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3D Systems Earnings: What to Watch on Nov. 5

By Beth McKenna – Oct 22, 2020 at 7:01AM

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Investors should focus on the 3D printing company's cash-burn rate.

3D Systems (DDD -2.56%) is slated to report its third-quarter 2020 results after the market closes on Thursday, Nov. 5. Its analyst conference call is scheduled for the following day at 10 a.m. ET.

Investors are probably approaching the 3D-printing company's report with some trepidation. Last quarter, 3D Systems missed Wall Street's expectations for both the top and bottom lines. The COVID-19 pandemic has been hurting 2020 results, but the company had been struggling to grow revenue before the global crisis began.

In 2020, shares are down 18.4% through Oct. 20, while the S&P 500 has returned 8.2% over this period. 

Here's what to watch when 3D Systems reports.

Close-up of a 3D printer printing a red plastic object.

Image source: Getty Images.

Key numbers

Here are the company's results from the year-ago period and Wall Street's consensus estimates to use as benchmarks. 

Metric

Q3 2019 Result 

Wall Street's Q3 2020 Consensus Estimates Wall Street's Projected Change YOY 

Revenue

$155.3 million

$114.7 million

(26%)

Adjusted earnings per share (EPS)

($0.04)

($0.08)

Loss expected to widen 100%

Data sources: 3D Systems and Yahoo! Finance. YOY = year over year.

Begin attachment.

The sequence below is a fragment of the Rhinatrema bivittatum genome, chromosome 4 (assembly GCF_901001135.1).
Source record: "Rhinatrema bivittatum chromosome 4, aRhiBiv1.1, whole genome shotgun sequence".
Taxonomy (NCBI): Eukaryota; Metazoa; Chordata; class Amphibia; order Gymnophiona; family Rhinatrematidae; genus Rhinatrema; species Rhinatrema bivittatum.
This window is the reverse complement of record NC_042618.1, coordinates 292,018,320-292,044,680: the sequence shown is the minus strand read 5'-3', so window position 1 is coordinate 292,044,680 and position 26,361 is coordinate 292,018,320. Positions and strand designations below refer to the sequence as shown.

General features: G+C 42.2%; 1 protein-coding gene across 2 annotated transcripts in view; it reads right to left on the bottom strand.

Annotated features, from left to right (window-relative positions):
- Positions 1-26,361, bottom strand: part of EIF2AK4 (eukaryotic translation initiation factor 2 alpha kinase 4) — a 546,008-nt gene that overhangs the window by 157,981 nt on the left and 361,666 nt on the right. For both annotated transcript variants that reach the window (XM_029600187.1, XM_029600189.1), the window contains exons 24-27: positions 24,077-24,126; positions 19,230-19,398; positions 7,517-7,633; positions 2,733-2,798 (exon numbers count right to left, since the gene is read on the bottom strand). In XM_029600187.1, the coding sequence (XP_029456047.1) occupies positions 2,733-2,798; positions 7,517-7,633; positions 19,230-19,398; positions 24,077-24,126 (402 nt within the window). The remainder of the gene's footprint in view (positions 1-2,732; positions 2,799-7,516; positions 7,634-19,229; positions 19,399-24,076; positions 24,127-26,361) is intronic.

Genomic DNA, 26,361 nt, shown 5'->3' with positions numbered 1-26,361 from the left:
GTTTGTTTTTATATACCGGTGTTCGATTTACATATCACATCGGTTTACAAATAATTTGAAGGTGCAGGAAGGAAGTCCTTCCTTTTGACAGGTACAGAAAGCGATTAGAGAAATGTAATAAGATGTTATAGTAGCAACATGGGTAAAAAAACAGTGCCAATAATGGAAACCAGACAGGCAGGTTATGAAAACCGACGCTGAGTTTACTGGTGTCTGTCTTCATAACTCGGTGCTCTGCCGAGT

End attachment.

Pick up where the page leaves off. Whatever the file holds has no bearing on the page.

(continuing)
For context, in the second quarter, revenue fell 29% year over year to $112.1 million, driven heavily by a slowdown in demand from industrial customers. That result fell short of the $117.9 million that Wall Street had been expecting. Adjusted for one-time item, net loss per share landed at $0.13, down from a breakeven result in the year-ago period. Analysts had been looking for an adjusted loss per share of $0.10. 

Liquidity

3D Systems burned through $69.7 million in cash in the first half of 2020. At the end of the second quarter, it had cash of $63.9 million (and total debt of $21.5 million). So, if the cash-burn rate remained stable, its cash would be gone by year end. (The company could, however, tap its revolving credit facility, which has approximately $24 million available.)

That said, it's seems highly likely the cash-burn rate slowed down in the third quarter. That's because last quarter, the company announced an aggressive restructuring plan aimed at reducing operating expenses by $100 million by the end of 2021. Highlights of this plan include a 20% reduction in the workforce, with most of the layoffs completed by the end of this year; a reduction in the number of facilities; and possible divestitures.

3D printer and material sales 

Investors should home in on sales of 3D printers and print materials. That is, assuming management provides this data during the earnings call if asked by analysts.

Before last quarter, this data was provided during the management presentations on the earnings call. Last quarter, it was not, with the reason given that the company had restructured its revenue categories into two target verticals, healthcare and industrial.

This development is unfortunate for investors. The two data points that weren't provided last quarter reflect how well the company's razor-and-blade-like strategy is working. Sales of 3D printers (the "razor") are more important than suggested by their contribution to total revenue because they drive future sales of print materials (the "blades"), which sport high margins.

Tread carefully

3D Systems stock is best suited to speculative investors. There is no guarantee the company's turnaround will be successful. For less speculative investors, Proto Labs stock remains the better way to bet on the growth of 3D printing.

Beth McKenna has no position in any of the stocks mentioned. The Motley Fool owns shares of and recommends Proto Labs. The Motley Fool recommends 3D Systems. The Motley Fool has a disclosure policy.

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